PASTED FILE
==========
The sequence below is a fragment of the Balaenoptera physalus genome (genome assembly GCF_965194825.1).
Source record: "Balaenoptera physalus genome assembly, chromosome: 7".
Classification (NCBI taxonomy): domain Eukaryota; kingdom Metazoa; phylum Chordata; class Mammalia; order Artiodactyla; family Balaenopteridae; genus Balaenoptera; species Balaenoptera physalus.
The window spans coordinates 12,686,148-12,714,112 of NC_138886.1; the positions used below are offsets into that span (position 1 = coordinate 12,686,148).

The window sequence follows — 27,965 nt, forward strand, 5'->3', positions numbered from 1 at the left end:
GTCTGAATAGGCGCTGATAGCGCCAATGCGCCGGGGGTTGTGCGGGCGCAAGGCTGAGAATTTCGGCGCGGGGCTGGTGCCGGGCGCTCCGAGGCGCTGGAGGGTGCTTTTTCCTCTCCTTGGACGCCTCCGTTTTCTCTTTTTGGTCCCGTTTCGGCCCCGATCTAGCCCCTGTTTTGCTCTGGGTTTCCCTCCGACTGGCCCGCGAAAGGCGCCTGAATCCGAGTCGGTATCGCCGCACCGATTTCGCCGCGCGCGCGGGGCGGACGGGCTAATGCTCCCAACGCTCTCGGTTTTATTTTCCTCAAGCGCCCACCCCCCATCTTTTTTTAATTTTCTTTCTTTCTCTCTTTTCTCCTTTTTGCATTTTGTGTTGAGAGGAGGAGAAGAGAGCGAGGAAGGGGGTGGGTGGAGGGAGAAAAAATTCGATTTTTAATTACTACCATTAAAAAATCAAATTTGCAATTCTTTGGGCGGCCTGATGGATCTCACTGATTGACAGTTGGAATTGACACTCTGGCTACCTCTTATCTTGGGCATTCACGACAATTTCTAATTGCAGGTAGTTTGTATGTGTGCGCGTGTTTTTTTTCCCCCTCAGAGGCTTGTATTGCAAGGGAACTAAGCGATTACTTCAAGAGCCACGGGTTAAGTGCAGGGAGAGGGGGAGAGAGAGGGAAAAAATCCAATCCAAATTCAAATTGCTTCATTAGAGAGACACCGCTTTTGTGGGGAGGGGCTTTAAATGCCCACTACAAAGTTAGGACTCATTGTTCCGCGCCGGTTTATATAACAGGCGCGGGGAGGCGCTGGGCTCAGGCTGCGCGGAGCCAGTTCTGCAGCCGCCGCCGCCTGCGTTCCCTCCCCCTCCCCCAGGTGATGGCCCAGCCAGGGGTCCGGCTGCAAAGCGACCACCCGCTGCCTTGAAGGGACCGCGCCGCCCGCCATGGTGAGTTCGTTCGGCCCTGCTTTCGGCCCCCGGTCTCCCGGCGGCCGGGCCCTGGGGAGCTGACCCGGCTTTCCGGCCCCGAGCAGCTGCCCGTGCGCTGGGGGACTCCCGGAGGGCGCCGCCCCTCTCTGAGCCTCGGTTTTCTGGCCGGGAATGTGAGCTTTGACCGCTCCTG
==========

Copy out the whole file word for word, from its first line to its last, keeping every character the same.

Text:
The sequence below is a fragment of the Balaenoptera physalus genome (genome assembly GCF_965194825.1).
Source record: "Balaenoptera physalus genome assembly, chromosome: 7".
Classification (NCBI taxonomy): domain Eukaryota; kingdom Metazoa; phylum Chordata; class Mammalia; order Artiodactyla; family Balaenopteridae; genus Balaenoptera; species Balaenoptera physalus.
The window spans coordinates 12,686,148-12,714,112 of NC_138886.1; the positions used below are offsets into that span (position 1 = coordinate 12,686,148).

The window sequence follows — 27,965 nt, forward strand, 5'->3', positions numbered from 1 at the left end:
GTCTGAATAGGCGCTGATAGCGCCAATGCGCCGGGGGTTGTGCGGGCGCAAGGCTGAGAATTTCGGCGCGGGGCTGGTGCCGGGCGCTCCGAGGCGCTGGAGGGTGCTTTTTCCTCTCCTTGGACGCCTCCGTTTTCTCTTTTTGGTCCCGTTTCGGCCCCGATCTAGCCCCTGTTTTGCTCTGGGTTTCCCTCCGACTGGCCCGCGAAAGGCGCCTGAATCCGAGTCGGTATCGCCGCACCGATTTCGCCGCGCGCGCGGGGCGGACGGGCTAATGCTCCCAACGCTCTCGGTTTTATTTTCCTCAAGCGCCCACCCCCCATCTTTTTTTAATTTTCTTTCTTTCTCTCTTTTCTCCTTTTTGCATTTTGTGTTGAGAGGAGGAGAAGAGAGCGAGGAAGGGGGTGGGTGGAGGGAGAAAAAATTCGATTTTTAATTACTACCATTAAAAAATCAAATTTGCAATTCTTTGGGCGGCCTGATGGATCTCACTGATTGACAGTTGGAATTGACACTCTGGCTACCTCTTATCTTGGGCATTCACGACAATTTCTAATTGCAGGTAGTTTGTATGTGTGCGCGTGTTTTTTTTCCCCCTCAGAGGCTTGTATTGCAAGGGAACTAAGCGATTACTTCAAGAGCCACGGGTTAAGTGCAGGGAGAGGGGGAGAGAGAGGGAAAAAATCCAATCCAAATTCAAATTGCTTCATTAGAGAGACACCGCTTTTGTGGGGAGGGGCTTTAAATGCCCACTACAAAGTTAGGACTCATTGTTCCGCGCCGGTTTATATAACAGGCGCGGGGAGGCGCTGGGCTCAGGCTGCGCGGAGCCAGTTCTGCAGCCGCCGCCGCCTGCGTTCCCTCCCCCTCCCCCAGGTGATGGCCCAGCCAGGGGTCCGGCTGCAAAGCGACCACCCGCTGCCTTGAAGGGACCGCGCCGCCCGCCATGGTGAGTTCGTTCGGCCCTGCTTTCGGCCCCCGGTCTCCCGGCGGCCGGGCCCTGGGGAGCTGACCCGGCTTTCCGGCCCCGAGCAGCTGCCCGTGCGCTGGGGGACTCCCGGAGGGCGCCGCCCCTCTCTGAGCCTCGGTTTTCTGGCCGGGAATGTGAGCTTTGACCGCTCCTG